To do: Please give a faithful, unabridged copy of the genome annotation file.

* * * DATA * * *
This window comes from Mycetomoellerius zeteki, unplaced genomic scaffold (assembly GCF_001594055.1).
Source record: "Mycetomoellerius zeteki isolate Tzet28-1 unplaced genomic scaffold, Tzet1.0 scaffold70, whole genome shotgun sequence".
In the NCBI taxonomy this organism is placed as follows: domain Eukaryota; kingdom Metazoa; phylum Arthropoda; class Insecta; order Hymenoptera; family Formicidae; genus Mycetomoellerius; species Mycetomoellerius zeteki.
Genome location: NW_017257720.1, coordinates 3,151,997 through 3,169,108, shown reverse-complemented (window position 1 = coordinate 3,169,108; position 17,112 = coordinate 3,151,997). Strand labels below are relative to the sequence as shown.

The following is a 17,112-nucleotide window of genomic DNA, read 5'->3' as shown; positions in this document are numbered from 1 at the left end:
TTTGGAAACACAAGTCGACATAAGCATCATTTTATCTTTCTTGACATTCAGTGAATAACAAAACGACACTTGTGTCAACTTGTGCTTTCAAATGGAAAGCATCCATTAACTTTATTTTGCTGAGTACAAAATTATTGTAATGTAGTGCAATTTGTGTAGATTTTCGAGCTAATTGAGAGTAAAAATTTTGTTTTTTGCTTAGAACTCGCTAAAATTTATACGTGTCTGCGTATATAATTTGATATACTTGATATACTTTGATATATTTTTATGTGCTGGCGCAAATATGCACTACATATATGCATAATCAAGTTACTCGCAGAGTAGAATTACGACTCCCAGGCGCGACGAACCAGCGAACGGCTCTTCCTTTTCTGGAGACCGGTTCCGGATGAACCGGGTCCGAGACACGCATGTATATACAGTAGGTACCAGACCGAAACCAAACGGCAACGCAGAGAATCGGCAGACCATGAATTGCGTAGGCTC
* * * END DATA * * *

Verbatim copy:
This window comes from Mycetomoellerius zeteki, unplaced genomic scaffold (assembly GCF_001594055.1).
Source record: "Mycetomoellerius zeteki isolate Tzet28-1 unplaced genomic scaffold, Tzet1.0 scaffold70, whole genome shotgun sequence".
In the NCBI taxonomy this organism is placed as follows: domain Eukaryota; kingdom Metazoa; phylum Arthropoda; class Insecta; order Hymenoptera; family Formicidae; genus Mycetomoellerius; species Mycetomoellerius zeteki.
Genome location: NW_017257720.1, coordinates 3,151,997 through 3,169,108, shown reverse-complemented (window position 1 = coordinate 3,169,108; position 17,112 = coordinate 3,151,997). Strand labels below are relative to the sequence as shown.

The following is a 17,112-nucleotide window of genomic DNA, read 5'->3' as shown; positions in this document are numbered from 1 at the left end:
TTTGGAAACACAAGTCGACATAAGCATCATTTTATCTTTCTTGACATTCAGTGAATAACAAAACGACACTTGTGTCAACTTGTGCTTTCAAATGGAAAGCATCCATTAACTTTATTTTGCTGAGTACAAAATTATTGTAATGTAGTGCAATTTGTGTAGATTTTCGAGCTAATTGAGAGTAAAAATTTTGTTTTTTGCTTAGAACTCGCTAAAATTTATACGTGTCTGCGTATATAATTTGATATACTTGATATACTTTGATATATTTTTATGTGCTGGCGCAAATATGCACTACATATATGCATAATCAAGTTACTCGCAGAGTAGAATTACGACTCCCAGGCGCGACGAACCAGCGAACGGCTCTTCCTTTTCTGGAGACCGGTTCCGGATGAACCGGGTCCGAGACACGCATGTATATACAGTAGGTACCAGACCGAAACCAAACGGCAACGCAGAGAATCGGCAGACCATGAATTGCGTAGGCTC